[Photographer, writer, and theorist, b. 1908, Minneapolis, Minnesota, d. 1976, Cambridge, Massachusetts.]
The spring-tight line between reality and photography has been stretched relentlessly, but it has not been broken. These abstractions... have not left the world of appearances; for to do so is to break the camera’s strongest point—its authenticity.
[Photographer, b. 1890, New York, d. 1976, Oregeval, France.]
All good art is abstract in its structure.
[Photographer, b. 1912, Detroit, Michigan, d. 1999, Atlanta, Georgia.]
Everything was Bauhaus this and Bauhaus that. I wanted to break it... I got tired of experimentation. I got sick of the solarization and reticulation and walked-on negatives. What I was interested in was the technique of seeing... I introduced problems like “evidence of man,” and talking to people—making portraits on the street... I thought [the students] should enter into dealings with human beings and leave abstract photography. I felt that social photography would be the next concern.
[Artist, b. 1943, Berck-sur-Mer, France, lives in Paris.]
I never take a picture of a face because a face is somebody, an arm is not recognizable as somebody. When you take a photograph of someone’s face, it identifies it as somebody, but if you take just a fragment, it’s everybody. It’s not one person.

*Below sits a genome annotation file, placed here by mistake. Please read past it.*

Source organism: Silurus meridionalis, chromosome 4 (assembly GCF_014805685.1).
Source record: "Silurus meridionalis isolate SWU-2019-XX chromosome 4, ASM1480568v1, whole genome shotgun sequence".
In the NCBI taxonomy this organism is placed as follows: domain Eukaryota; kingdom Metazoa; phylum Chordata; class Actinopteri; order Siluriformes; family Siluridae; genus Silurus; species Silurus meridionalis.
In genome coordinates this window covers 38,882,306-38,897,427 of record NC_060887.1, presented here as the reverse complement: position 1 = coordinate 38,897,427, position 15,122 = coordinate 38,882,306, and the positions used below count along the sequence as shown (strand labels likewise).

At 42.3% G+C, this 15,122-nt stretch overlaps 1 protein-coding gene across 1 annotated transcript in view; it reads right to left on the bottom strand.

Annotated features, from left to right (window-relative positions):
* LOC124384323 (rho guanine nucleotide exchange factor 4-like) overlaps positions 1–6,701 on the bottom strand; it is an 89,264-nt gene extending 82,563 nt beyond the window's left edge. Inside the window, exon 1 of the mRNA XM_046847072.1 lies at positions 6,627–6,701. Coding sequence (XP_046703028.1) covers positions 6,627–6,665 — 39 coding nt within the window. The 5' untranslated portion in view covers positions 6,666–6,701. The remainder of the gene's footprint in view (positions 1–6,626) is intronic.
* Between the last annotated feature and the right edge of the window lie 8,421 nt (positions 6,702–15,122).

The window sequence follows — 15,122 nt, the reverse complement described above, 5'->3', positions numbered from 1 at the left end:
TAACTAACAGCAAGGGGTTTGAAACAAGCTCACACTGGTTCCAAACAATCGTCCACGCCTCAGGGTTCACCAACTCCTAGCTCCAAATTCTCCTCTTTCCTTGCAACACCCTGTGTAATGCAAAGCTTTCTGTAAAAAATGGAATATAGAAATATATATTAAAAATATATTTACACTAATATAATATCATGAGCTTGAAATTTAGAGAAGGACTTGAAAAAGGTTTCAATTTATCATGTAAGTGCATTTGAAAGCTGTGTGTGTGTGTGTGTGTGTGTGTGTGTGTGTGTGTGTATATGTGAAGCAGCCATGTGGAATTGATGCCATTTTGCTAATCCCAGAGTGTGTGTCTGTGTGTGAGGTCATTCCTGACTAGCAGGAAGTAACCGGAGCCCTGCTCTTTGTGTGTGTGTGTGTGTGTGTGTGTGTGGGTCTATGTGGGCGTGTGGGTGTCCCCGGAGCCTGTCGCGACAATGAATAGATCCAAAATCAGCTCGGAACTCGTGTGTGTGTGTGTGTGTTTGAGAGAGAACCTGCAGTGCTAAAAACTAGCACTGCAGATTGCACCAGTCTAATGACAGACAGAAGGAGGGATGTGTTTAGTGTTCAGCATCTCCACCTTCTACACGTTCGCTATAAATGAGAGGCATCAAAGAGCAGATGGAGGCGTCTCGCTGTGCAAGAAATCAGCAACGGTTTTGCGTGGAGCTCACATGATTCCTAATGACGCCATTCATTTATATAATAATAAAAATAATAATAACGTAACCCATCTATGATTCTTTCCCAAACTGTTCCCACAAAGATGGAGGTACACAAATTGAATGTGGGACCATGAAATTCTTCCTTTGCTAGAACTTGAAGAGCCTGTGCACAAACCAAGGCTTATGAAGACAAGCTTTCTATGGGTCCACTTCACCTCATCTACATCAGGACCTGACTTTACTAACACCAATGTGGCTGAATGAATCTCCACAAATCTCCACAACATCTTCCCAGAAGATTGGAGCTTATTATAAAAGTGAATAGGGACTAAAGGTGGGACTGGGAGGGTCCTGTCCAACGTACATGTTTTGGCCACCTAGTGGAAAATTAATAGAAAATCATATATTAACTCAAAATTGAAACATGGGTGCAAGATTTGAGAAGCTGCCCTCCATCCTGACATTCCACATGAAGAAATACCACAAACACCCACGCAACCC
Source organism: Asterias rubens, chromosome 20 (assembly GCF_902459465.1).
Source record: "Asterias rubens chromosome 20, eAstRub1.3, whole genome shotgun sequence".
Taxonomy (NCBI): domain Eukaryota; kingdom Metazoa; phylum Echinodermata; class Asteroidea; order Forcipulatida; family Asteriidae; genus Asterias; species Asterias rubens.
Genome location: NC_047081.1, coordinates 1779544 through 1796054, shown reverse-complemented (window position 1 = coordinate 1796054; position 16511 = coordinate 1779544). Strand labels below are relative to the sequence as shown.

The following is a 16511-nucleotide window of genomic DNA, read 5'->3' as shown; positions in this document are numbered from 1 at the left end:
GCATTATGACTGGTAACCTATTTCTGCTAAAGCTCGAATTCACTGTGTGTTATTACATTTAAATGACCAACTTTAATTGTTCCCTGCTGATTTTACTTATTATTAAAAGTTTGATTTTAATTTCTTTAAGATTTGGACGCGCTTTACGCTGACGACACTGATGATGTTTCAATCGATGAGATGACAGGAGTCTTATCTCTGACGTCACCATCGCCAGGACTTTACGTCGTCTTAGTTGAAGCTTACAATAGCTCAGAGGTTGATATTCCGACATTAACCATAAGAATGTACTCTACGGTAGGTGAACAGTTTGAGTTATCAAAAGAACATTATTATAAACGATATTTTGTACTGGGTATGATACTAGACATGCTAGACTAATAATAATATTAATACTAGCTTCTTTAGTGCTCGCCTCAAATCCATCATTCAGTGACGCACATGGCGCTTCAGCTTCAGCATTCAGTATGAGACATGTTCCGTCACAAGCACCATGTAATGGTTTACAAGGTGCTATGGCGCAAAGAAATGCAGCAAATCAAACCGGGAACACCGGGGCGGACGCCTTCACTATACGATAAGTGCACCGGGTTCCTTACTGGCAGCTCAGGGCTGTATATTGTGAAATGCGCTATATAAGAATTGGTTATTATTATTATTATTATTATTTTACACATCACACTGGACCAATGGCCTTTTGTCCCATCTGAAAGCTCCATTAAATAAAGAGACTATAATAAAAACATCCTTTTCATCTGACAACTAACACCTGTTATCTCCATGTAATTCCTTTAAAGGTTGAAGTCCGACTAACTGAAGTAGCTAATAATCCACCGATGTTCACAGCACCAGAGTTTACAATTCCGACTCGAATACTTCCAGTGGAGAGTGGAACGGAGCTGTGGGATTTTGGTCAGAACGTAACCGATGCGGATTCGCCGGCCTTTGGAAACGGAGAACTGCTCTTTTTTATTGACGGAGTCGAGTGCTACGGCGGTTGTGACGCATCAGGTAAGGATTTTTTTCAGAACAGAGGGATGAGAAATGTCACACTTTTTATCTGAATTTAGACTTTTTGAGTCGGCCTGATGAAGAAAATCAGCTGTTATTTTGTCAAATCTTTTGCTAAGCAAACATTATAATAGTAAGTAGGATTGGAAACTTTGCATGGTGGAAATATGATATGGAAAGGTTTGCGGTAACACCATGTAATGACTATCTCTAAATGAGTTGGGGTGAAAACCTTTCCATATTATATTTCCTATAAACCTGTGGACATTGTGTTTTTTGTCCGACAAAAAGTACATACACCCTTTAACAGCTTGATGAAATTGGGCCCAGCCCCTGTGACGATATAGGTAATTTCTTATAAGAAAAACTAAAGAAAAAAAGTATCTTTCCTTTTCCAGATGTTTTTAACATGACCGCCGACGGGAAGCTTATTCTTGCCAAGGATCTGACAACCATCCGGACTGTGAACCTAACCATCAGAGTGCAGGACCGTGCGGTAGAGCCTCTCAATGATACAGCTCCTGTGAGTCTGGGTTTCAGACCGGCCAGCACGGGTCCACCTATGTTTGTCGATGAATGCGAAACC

[Writer and media critic, b. 1931, New York, d. 2003, Queens, New York.]
By itself photography cannot deal with the unseen, the remote, the internal, the abstract, it does not speak of “Man,” only of “a man”; not of “Tree,” only “a tree.”
Tristan Tzara (Sami Rosenstock)
[Writer and artist, b. 1896, Moineti, Bacu, Romania, d. 1963, Paris.]
Is it a spiral of water in the tragic gleam of a revolver, an egg, a glistening arc or the floodgate of reason, a keen ear attuned to a mineral hiss, or a turbine of algebraic formulas? (On Man Ray’s first photograms, 1921.)
[Photographer, b. 1886, Highland Park, Illinois, d. 1958, Wildcat Hill, California.]
I shall let no chance pass to record interesting abstractions, but I feel definite in my belief that the approach to photography is through realism—and its most difficult approach. (1924)
[Photographer, b. 1936, Chicago, Illinois, lives in Chicago.]
The question is: Can I make a photograph that is truly abstract, or must photographs always be representational as reality is there at their core?